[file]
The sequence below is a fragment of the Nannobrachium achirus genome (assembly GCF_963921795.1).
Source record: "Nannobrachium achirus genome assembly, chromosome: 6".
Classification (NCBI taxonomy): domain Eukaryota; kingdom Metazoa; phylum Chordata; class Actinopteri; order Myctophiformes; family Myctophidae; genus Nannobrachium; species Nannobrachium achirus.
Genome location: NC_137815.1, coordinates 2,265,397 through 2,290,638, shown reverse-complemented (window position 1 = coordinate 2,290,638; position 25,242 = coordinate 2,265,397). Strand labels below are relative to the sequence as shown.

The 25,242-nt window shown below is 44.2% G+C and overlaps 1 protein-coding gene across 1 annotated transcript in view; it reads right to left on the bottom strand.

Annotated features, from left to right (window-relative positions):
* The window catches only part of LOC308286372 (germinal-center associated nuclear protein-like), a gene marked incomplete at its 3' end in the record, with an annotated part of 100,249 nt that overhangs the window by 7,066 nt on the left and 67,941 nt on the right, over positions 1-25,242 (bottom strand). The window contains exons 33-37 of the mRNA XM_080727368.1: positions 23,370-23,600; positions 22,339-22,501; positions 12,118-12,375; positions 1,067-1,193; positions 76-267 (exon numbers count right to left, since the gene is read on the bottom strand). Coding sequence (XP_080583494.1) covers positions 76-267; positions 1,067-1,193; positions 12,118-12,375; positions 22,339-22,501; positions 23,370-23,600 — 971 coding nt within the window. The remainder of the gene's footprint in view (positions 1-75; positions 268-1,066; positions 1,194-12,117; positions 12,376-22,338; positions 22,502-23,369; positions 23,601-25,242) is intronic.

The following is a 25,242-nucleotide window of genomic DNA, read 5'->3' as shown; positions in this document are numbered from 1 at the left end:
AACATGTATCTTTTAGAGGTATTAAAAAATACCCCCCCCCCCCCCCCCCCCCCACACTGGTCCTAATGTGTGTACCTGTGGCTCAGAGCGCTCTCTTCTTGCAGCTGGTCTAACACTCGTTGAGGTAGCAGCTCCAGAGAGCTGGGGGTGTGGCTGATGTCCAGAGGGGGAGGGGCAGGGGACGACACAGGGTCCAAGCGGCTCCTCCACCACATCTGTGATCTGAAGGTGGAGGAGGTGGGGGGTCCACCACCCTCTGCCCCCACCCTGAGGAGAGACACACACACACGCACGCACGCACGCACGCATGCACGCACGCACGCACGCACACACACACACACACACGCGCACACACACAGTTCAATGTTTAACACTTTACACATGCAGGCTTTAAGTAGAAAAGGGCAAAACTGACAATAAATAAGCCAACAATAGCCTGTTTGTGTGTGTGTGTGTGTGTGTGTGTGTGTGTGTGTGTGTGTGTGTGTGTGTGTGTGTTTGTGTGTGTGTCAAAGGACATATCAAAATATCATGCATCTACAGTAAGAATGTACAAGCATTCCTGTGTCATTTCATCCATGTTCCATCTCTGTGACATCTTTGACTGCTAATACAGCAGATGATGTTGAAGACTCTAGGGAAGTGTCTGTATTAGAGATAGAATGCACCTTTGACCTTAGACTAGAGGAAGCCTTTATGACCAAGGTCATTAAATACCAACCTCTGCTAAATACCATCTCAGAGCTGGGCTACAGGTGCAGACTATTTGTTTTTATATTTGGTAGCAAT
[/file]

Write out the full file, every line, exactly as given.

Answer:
The sequence below is a fragment of the Nannobrachium achirus genome (assembly GCF_963921795.1).
Source record: "Nannobrachium achirus genome assembly, chromosome: 6".
Classification (NCBI taxonomy): domain Eukaryota; kingdom Metazoa; phylum Chordata; class Actinopteri; order Myctophiformes; family Myctophidae; genus Nannobrachium; species Nannobrachium achirus.
Genome location: NC_137815.1, coordinates 2,265,397 through 2,290,638, shown reverse-complemented (window position 1 = coordinate 2,290,638; position 25,242 = coordinate 2,265,397). Strand labels below are relative to the sequence as shown.

The 25,242-nt window shown below is 44.2% G+C and overlaps 1 protein-coding gene across 1 annotated transcript in view; it reads right to left on the bottom strand.

Annotated features, from left to right (window-relative positions):
* The window catches only part of LOC308286372 (germinal-center associated nuclear protein-like), a gene marked incomplete at its 3' end in the record, with an annotated part of 100,249 nt that overhangs the window by 7,066 nt on the left and 67,941 nt on the right, over positions 1-25,242 (bottom strand). The window contains exons 33-37 of the mRNA XM_080727368.1: positions 23,370-23,600; positions 22,339-22,501; positions 12,118-12,375; positions 1,067-1,193; positions 76-267 (exon numbers count right to left, since the gene is read on the bottom strand). Coding sequence (XP_080583494.1) covers positions 76-267; positions 1,067-1,193; positions 12,118-12,375; positions 22,339-22,501; positions 23,370-23,600 — 971 coding nt within the window. The remainder of the gene's footprint in view (positions 1-75; positions 268-1,066; positions 1,194-12,117; positions 12,376-22,338; positions 22,502-23,369; positions 23,601-25,242) is intronic.

The following is a 25,242-nucleotide window of genomic DNA, read 5'->3' as shown; positions in this document are numbered from 1 at the left end:
AACATGTATCTTTTAGAGGTATTAAAAAATACCCCCCCCCCCCCCCCCCCCCCACACTGGTCCTAATGTGTGTACCTGTGGCTCAGAGCGCTCTCTTCTTGCAGCTGGTCTAACACTCGTTGAGGTAGCAGCTCCAGAGAGCTGGGGGTGTGGCTGATGTCCAGAGGGGGAGGGGCAGGGGACGACACAGGGTCCAAGCGGCTCCTCCACCACATCTGTGATCTGAAGGTGGAGGAGGTGGGGGGTCCACCACCCTCTGCCCCCACCCTGAGGAGAGACACACACACACGCACGCACGCACGCACGCATGCACGCACGCACGCACGCACACACACACACACACACGCGCACACACACAGTTCAATGTTTAACACTTTACACATGCAGGCTTTAAGTAGAAAAGGGCAAAACTGACAATAAATAAGCCAACAATAGCCTGTTTGTGTGTGTGTGTGTGTGTGTGTGTGTGTGTGTGTGTGTGTGTGTGTGTGTGTGTGTTTGTGTGTGTGTCAAAGGACATATCAAAATATCATGCATCTACAGTAAGAATGTACAAGCATTCCTGTGTCATTTCATCCATGTTCCATCTCTGTGACATCTTTGACTGCTAATACAGCAGATGATGTTGAAGACTCTAGGGAAGTGTCTGTATTAGAGATAGAATGCACCTTTGACCTTAGACTAGAGGAAGCCTTTATGACCAAGGTCATTAAATACCAACCTCTGCTAAATACCATCTCAGAGCTGGGCTACAGGTGCAGACTATTTGTTTTTATATTTGGTAGCAAT